Buffalo project helps restore prairie while reconnecting indigenous tribes with heritage

A late-morning mist drifting over a herd of shaggy buffalo ambling across a quiet prairie in northwest Indiana creates an iconic scene harkening back to before Indiana became a state in 1816.

But this is 2024. And these buffalo are part of a unique project spearheaded by the Indiana chapter of The Nature Conservancy.

While the primary goal of this work by the nonprofit focused on land stewardship is to preserve and restore native habitats, the project also is helping make amends for colonialism that devastated Indigenous tribes as settlers moved west across America.

A trio of buffalo run across the prairie toward a herd, Friday, March 29, 2024, at Kankakee Sands in Morocco, Indiana.
A trio of buffalo run across the prairie toward a herd, Friday, March 29, 2024, at Kankakee Sands in Morocco, Indiana.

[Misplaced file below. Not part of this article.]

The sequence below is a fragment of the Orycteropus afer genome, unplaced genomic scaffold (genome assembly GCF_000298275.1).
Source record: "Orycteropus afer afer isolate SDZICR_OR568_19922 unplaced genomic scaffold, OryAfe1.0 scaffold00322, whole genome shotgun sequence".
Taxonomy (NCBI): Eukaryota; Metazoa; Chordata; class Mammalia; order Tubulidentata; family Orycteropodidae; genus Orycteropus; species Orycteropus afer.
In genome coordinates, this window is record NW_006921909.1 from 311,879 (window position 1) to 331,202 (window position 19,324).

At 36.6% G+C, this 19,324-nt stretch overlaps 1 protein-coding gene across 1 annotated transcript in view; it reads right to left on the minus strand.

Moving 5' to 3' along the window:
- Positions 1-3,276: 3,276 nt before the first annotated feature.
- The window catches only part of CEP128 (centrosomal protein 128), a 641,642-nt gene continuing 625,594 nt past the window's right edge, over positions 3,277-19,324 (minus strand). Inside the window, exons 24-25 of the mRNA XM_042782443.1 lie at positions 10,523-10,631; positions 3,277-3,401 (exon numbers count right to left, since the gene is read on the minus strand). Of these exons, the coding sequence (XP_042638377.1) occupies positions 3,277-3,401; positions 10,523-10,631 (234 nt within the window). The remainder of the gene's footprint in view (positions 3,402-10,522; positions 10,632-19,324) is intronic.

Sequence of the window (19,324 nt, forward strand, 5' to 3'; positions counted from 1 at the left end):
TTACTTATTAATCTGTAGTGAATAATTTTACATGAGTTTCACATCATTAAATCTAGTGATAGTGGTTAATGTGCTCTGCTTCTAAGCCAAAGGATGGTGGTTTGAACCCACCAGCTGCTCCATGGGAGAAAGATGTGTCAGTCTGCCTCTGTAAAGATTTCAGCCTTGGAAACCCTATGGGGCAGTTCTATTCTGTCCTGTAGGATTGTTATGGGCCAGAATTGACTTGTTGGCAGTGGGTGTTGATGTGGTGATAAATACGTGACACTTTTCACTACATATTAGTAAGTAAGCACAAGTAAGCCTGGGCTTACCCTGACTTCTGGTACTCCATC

The robust herd of about nearly 90 buffalo roaming free across 1,000 acres at Kankakee Sands prairie is a rare sight today.

More than two centuries ago, however, the majestic animals were as integral to the health of the expansive grasslands across what would become Indiana as they were to the cultural identity of Indigenous tribes that lived here long before the arrival of white newcomers.

Those European settlers killed tens of millions of buffalo as they moved west across what they saw as The New World. The calculated slaughter devastated Indigenous people by snuffing out a primary source of sustenance in the vast expanse they called Turtle Island.

By the late 1800s, the killers had left only a few hundred of the continent’s largest mammal in the wild.

Buffalo project reconnecting cultures

Jason Baldes, an Eastern Shoshone, lives on the Wind River reservation in Wyoming where he’s worked for the last seven years to restore buffalo for the tribe. His work led him to the role of vice president of the Intertribal Buffalo Council, which has partnered with the TNC chapter in Indiana and others across the country.